Appointment of electoral commissions, in charge of overseeing upcoming indirect elections, sparked major dispute; tensions rose with Kenya; and Al-Shabaab continued deadly attacks. Ahead of Dec parliamentary elections and Feb 2021 presidential vote, federal govt early Nov appointed federal electoral commission, dispute resolution commission and regional electoral commission for breakaway Somaliland, sparking strong opposition. Coalition of six opposition parties, Forum for National Parties, 7 Nov rejected federal electoral and dispute resolution commissions, condemning inclusion of intelligence service agents and civil servants; coalition said federal govt has no legal authority to appoint Somaliland representatives and that Somaliland’s commission should be appointed by speaker of federal parliament’s upper house, Abdi Hashi. Hashi 21 Nov appointed parallel electoral body for Somaliland. Fourteen presidential candidates 26 Nov demanded dissolution of all commissions, accusing President Farmajo of stacking electoral bodies with loyalists; candidates threatened to undertake further actions if demands are not met. Jubaland state President Madobe 28 Nov reiterated that parliamentary polls would not take place in disputed Gedo region as long as federal troops remain deployed there; Mogadishu next day expelled Kenya’s ambassador and recalled its own, accusing Nairobi of interfering in its internal affairs by prompting Madobe to renege on “election agreement” reached in Sept; Kenya next day denied allegations. In Hirshabelle state, candidate backed by federal govt, Ali Gudlawe, 11 Nov won Hirshabelle’s presidential election; following polls, clan militia mobilised outside Hiraan regional capital Beledweyne against election results, and late Nov reportedly clashed with federal forces. In south and centre, Al-Shabaab killed at least 40 civilians and security personnel throughout month in Lower Shabelle, Lower Juba, Bakool, Mudug and Galguduud regions. In capital Mogadishu, Al-Shabaab attacks left at least 15 dead throughout month. After conflict broke out in Ethiopia between federal govt and Tigray regional state (see Ethiopia), Addis Ababa early Nov reportedly began withdrawal of about 3,000 soldiers unaffiliated with African Union mission (AMISOM) from Gedo region in south; Ethiopia 18 Nov said it had disarmed ethnic Tigrayan officers within its AMISOM contingent.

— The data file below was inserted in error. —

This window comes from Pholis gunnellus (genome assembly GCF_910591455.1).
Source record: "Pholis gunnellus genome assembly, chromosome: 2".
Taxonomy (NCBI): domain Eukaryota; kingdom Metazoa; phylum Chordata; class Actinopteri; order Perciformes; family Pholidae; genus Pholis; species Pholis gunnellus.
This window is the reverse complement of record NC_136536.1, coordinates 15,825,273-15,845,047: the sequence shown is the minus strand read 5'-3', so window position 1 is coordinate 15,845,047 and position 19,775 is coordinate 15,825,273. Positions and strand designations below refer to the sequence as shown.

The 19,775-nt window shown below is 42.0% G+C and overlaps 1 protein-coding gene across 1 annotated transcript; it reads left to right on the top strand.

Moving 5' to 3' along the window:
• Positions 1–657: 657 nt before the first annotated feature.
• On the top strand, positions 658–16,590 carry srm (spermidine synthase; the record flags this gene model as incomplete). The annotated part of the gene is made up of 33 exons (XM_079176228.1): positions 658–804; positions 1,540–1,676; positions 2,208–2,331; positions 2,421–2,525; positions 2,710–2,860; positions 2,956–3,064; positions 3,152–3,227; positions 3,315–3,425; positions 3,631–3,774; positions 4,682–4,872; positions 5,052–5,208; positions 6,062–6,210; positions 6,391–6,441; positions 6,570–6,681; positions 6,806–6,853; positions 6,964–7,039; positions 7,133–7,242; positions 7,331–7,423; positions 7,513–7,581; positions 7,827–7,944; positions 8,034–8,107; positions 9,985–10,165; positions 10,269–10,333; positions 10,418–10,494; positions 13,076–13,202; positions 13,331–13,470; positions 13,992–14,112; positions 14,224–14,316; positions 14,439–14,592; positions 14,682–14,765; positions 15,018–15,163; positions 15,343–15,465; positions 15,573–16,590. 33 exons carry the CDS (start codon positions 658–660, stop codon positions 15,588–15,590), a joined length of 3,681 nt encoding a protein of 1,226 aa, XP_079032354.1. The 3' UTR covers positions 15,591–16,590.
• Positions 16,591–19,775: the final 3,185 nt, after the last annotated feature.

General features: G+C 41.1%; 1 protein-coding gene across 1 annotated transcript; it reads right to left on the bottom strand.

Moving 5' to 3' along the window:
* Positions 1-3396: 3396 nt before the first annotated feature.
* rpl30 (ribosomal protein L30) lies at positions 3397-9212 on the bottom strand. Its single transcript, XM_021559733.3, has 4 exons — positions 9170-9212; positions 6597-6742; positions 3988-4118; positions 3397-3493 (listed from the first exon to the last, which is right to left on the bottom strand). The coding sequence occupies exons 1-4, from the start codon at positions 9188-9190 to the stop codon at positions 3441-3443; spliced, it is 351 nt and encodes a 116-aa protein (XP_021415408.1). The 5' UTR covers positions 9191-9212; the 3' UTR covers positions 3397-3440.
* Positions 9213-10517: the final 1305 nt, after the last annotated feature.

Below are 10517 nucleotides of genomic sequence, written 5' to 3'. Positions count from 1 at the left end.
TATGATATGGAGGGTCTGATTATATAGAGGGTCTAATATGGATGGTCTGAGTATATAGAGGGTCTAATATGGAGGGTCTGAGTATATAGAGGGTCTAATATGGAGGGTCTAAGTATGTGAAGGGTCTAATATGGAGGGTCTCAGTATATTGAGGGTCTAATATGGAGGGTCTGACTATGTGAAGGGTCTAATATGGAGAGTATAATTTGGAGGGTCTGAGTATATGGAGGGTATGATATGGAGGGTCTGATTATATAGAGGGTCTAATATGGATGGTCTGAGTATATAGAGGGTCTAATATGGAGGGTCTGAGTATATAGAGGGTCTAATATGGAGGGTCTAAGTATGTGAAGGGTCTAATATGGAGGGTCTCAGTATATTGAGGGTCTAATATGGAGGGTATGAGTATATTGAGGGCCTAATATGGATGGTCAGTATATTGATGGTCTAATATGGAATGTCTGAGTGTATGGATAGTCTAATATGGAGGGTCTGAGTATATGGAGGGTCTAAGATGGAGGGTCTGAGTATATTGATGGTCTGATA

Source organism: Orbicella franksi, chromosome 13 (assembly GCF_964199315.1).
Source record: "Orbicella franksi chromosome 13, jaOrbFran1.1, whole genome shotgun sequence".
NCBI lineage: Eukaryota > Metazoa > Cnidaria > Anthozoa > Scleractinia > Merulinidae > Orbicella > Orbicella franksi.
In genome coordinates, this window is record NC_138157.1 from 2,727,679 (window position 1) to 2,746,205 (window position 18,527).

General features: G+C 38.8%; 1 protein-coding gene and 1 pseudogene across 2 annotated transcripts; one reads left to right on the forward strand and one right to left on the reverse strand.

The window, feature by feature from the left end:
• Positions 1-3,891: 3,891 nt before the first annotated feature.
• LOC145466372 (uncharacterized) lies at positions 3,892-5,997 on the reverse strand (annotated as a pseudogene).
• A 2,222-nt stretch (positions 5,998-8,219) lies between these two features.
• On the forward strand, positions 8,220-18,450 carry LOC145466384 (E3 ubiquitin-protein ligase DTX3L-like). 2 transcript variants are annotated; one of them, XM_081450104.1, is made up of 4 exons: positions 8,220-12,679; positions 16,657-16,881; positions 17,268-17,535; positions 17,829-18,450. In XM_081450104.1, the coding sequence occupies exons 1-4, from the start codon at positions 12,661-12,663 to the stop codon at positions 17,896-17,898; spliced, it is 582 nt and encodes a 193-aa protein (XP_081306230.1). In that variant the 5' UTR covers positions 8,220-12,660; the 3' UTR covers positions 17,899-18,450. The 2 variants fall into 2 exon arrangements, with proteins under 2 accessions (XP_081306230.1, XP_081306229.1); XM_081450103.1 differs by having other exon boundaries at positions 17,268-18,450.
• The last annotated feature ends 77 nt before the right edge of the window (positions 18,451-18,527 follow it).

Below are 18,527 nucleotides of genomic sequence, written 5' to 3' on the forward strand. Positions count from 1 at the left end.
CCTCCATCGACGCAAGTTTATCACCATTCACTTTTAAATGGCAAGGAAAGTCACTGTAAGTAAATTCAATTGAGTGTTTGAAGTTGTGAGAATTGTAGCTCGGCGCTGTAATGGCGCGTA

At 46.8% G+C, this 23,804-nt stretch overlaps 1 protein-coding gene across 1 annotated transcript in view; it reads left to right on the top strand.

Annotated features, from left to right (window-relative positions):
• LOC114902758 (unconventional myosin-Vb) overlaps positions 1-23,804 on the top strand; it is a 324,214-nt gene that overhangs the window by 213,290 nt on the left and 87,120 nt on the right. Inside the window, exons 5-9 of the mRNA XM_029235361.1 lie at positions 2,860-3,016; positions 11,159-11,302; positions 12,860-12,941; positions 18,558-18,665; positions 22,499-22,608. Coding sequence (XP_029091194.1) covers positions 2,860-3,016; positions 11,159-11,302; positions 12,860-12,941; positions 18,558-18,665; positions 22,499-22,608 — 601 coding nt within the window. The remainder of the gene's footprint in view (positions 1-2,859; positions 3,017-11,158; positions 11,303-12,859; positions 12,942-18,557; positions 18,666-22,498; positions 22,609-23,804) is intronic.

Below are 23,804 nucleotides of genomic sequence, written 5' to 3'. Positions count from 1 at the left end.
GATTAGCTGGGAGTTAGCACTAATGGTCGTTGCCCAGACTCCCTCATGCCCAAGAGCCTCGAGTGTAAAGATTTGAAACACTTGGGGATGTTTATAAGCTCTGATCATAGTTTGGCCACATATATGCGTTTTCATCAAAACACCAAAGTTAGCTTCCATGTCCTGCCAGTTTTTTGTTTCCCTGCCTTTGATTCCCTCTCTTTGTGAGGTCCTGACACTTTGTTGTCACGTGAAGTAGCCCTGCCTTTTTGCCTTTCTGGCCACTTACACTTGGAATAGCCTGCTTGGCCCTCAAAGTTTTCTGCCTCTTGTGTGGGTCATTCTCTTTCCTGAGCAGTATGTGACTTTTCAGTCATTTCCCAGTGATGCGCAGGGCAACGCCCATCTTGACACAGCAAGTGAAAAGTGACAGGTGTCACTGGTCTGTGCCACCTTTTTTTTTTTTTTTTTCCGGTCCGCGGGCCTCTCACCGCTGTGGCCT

Somaliland began registering voters for long-delayed elections. Voter registration for parliamentary and local elections, which have been postponed several times since 2019 and are now planned for May 2021, started 29 Nov. In Sool region in east, unidentified gunmen 3 and 17 Nov shot and killed police officer and judge in regional capital Las Anod; landmine 13 Nov killed at least three herders near Dharkeyn-Genyo village. In Togdheer region in centre, roadside bomb 14 Nov killed at least one in Balli-dhiig district. In Sanaag region in east, Somalia’s Puntland forces early Nov reportedly launched operations against Al-Shabaab after group late Oct reportedly captured several villages. After Somaliland suspended all UN programs in late Oct in protest at UN-Somalia cooperation agreement, President Bihi and UN Envoy to Somalia James Swan early Nov reportedly held talks to resolve dispute.